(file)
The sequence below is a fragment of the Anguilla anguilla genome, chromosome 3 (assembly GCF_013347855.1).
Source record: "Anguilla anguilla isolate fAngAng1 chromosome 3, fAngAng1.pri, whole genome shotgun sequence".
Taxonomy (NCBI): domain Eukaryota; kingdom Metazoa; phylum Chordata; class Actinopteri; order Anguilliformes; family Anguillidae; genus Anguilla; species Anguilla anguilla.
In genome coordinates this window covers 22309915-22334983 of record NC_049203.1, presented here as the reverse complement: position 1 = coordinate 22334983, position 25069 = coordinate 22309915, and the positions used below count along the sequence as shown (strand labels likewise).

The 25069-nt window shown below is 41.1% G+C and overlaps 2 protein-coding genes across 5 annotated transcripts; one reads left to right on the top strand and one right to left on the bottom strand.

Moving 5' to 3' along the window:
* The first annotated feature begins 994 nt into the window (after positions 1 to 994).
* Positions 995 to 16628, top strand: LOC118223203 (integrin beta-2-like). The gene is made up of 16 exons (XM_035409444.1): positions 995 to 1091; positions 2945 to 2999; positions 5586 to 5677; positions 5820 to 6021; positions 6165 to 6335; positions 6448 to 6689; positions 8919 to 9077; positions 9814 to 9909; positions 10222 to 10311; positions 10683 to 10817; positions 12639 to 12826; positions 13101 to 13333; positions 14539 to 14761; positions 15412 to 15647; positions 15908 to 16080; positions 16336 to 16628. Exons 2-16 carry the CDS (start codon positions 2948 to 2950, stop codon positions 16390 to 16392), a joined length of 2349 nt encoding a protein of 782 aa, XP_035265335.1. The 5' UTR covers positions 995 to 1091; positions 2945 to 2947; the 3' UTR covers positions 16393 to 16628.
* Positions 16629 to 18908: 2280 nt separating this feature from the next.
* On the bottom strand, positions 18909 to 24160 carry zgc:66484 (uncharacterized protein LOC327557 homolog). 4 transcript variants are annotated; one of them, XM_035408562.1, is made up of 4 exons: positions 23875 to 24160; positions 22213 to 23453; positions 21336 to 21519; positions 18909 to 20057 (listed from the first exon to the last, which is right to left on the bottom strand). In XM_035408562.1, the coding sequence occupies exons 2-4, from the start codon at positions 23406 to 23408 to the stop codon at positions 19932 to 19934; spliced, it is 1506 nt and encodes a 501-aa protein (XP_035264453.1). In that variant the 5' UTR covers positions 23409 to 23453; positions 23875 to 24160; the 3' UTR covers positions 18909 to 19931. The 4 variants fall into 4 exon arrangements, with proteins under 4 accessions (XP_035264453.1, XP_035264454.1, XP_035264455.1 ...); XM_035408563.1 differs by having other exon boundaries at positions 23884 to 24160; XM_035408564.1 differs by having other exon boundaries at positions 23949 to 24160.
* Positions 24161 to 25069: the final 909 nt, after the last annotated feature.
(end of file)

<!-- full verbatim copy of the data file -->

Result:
The sequence below is a fragment of the Anguilla anguilla genome, chromosome 3 (assembly GCF_013347855.1).
Source record: "Anguilla anguilla isolate fAngAng1 chromosome 3, fAngAng1.pri, whole genome shotgun sequence".
Taxonomy (NCBI): domain Eukaryota; kingdom Metazoa; phylum Chordata; class Actinopteri; order Anguilliformes; family Anguillidae; genus Anguilla; species Anguilla anguilla.
In genome coordinates this window covers 22309915-22334983 of record NC_049203.1, presented here as the reverse complement: position 1 = coordinate 22334983, position 25069 = coordinate 22309915, and the positions used below count along the sequence as shown (strand labels likewise).

The 25069-nt window shown below is 41.1% G+C and overlaps 2 protein-coding genes across 5 annotated transcripts; one reads left to right on the top strand and one right to left on the bottom strand.

Moving 5' to 3' along the window:
* The first annotated feature begins 994 nt into the window (after positions 1 to 994).
* Positions 995 to 16628, top strand: LOC118223203 (integrin beta-2-like). The gene is made up of 16 exons (XM_035409444.1): positions 995 to 1091; positions 2945 to 2999; positions 5586 to 5677; positions 5820 to 6021; positions 6165 to 6335; positions 6448 to 6689; positions 8919 to 9077; positions 9814 to 9909; positions 10222 to 10311; positions 10683 to 10817; positions 12639 to 12826; positions 13101 to 13333; positions 14539 to 14761; positions 15412 to 15647; positions 15908 to 16080; positions 16336 to 16628. Exons 2-16 carry the CDS (start codon positions 2948 to 2950, stop codon positions 16390 to 16392), a joined length of 2349 nt encoding a protein of 782 aa, XP_035265335.1. The 5' UTR covers positions 995 to 1091; positions 2945 to 2947; the 3' UTR covers positions 16393 to 16628.
* Positions 16629 to 18908: 2280 nt separating this feature from the next.
* On the bottom strand, positions 18909 to 24160 carry zgc:66484 (uncharacterized protein LOC327557 homolog). 4 transcript variants are annotated; one of them, XM_035408562.1, is made up of 4 exons: positions 23875 to 24160; positions 22213 to 23453; positions 21336 to 21519; positions 18909 to 20057 (listed from the first exon to the last, which is right to left on the bottom strand). In XM_035408562.1, the coding sequence occupies exons 2-4, from the start codon at positions 23406 to 23408 to the stop codon at positions 19932 to 19934; spliced, it is 1506 nt and encodes a 501-aa protein (XP_035264453.1). In that variant the 5' UTR covers positions 23409 to 23453; positions 23875 to 24160; the 3' UTR covers positions 18909 to 19931. The 4 variants fall into 4 exon arrangements, with proteins under 4 accessions (XP_035264453.1, XP_035264454.1, XP_035264455.1 ...); XM_035408563.1 differs by having other exon boundaries at positions 23884 to 24160; XM_035408564.1 differs by having other exon boundaries at positions 23949 to 24160.
* Positions 24161 to 25069: the final 909 nt, after the last annotated feature.